In my last year of collegiate studies, on Christmas break I received a book that changed my ministry paradigm. Eugene Peterson recorded his life as a pastor in a memoir titled The Pastor. It was the perfect combination of my favorites: memoir and ministry.

Over the course of three days, I journeyed through the seasons of ministry with a veteran. It was as if he were walking through his own personal museum, teaching me priceless lessons along the way.

For the sake of those in ministry preparation (or just for the refreshment of those in ministry), I want to share some quick lessons I learned from Eugene.

First, the life of the minister is not the life of an entertainer. Eugene believes the pastor’s job is best done in obscurity. This keeps ego in check and rids the pastor of vain motivations. To be called to ministry is to be called to a life on the fringes, hanging between the spiritual and the earthly…showing your people how to live with Christ in that tension.

Second, the formation of the pastor starts at birth and ends at death (or exit from the pastorate). God never stops growing the men He has called to shepherd. Like the flock, we must always be growing in Christ and into our roles as spiritual care-takers.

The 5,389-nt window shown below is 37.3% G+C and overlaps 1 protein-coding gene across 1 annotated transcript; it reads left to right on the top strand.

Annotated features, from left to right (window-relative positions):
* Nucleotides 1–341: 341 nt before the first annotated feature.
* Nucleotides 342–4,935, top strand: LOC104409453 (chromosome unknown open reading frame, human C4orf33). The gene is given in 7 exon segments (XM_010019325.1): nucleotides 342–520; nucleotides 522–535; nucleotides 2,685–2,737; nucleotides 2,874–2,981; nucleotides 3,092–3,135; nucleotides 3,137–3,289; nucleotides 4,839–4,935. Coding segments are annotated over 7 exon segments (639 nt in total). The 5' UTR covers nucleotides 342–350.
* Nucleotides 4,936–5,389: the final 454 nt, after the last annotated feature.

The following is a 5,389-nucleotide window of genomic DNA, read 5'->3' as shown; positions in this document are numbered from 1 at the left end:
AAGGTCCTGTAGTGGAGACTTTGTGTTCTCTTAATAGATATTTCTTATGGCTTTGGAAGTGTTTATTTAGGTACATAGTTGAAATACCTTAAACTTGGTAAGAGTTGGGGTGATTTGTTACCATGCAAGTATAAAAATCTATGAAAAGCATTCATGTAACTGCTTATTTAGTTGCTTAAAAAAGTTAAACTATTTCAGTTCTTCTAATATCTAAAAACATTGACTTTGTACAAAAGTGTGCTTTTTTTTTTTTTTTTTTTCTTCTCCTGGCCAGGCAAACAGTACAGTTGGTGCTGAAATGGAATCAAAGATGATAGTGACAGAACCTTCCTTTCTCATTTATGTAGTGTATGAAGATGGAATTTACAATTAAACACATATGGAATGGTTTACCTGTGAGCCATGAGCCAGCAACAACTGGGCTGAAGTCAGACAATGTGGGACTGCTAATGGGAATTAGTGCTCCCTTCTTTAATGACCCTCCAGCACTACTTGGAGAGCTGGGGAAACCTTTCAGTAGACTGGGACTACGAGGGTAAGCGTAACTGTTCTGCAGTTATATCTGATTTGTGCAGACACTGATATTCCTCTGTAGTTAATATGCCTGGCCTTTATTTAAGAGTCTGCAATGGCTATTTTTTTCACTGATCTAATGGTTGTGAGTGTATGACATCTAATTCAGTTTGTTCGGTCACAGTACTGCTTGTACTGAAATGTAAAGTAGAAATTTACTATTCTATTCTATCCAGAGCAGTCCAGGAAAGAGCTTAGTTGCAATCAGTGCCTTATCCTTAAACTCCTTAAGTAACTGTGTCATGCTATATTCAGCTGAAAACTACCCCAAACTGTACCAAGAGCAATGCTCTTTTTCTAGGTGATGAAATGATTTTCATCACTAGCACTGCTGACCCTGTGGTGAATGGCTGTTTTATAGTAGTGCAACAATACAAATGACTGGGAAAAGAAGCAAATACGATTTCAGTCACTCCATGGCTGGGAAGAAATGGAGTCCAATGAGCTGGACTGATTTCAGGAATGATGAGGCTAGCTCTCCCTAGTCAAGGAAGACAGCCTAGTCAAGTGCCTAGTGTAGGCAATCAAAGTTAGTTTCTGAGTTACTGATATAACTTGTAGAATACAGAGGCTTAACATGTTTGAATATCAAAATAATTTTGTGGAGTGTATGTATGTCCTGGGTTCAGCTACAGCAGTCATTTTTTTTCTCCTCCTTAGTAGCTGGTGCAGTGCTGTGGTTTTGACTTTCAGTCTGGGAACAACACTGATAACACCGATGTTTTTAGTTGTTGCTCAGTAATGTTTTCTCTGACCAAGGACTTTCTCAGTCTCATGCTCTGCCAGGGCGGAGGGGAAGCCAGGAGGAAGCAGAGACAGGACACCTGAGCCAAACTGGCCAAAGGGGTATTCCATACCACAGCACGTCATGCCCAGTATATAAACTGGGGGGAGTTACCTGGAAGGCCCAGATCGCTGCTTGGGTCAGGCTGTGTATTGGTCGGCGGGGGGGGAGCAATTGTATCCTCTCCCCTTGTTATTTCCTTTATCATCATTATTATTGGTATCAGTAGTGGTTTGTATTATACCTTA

Third, the pastor is called to shepherd, not execute. What do I mean exactly? Pastors are no more CEOs than a professional athlete is an accountant. The call to lead is a call to care, guide, listen, cry, muse, coax, wed, and say goodbye. It’s carried out in relationships, not offices.

I could write many more, but I’ll close my list at three.

At this stage in my life, these are ideas that have yet to be put into practice. But, one day these will be my marching orders. For those responsible for the spiritual lives of others, I hope you’ll join me.

3 Questions to Ask About Your Priorities

Different seasons of life bring diverse challenges. When new things are introduced into our routines, sometimes we struggle to learn where they fit. Or, we just lose our ability to prioritize and suffer some unpleasant consequences.

Staying focused in life is not easy, but it’s doable. Here are three helpful questions to ask yourself when you need to prioritize.

  1. Is my relationship with Christ/the gospel still my most important priority? As Christians, we should always be striving to answer this question with a “yes.” But, we’re human, and there are times we lose our focus. What in your life has subtly become more important than Christ and the implications of intimacy with Him?
  2. Are any of my (family) relationships/friendships suffering right now because of imbalance in my priorities? There are times where we try to juggle so much that those we care about suffer from our absence. We will be spending eternity with people, so we should be living with them as a primary priority.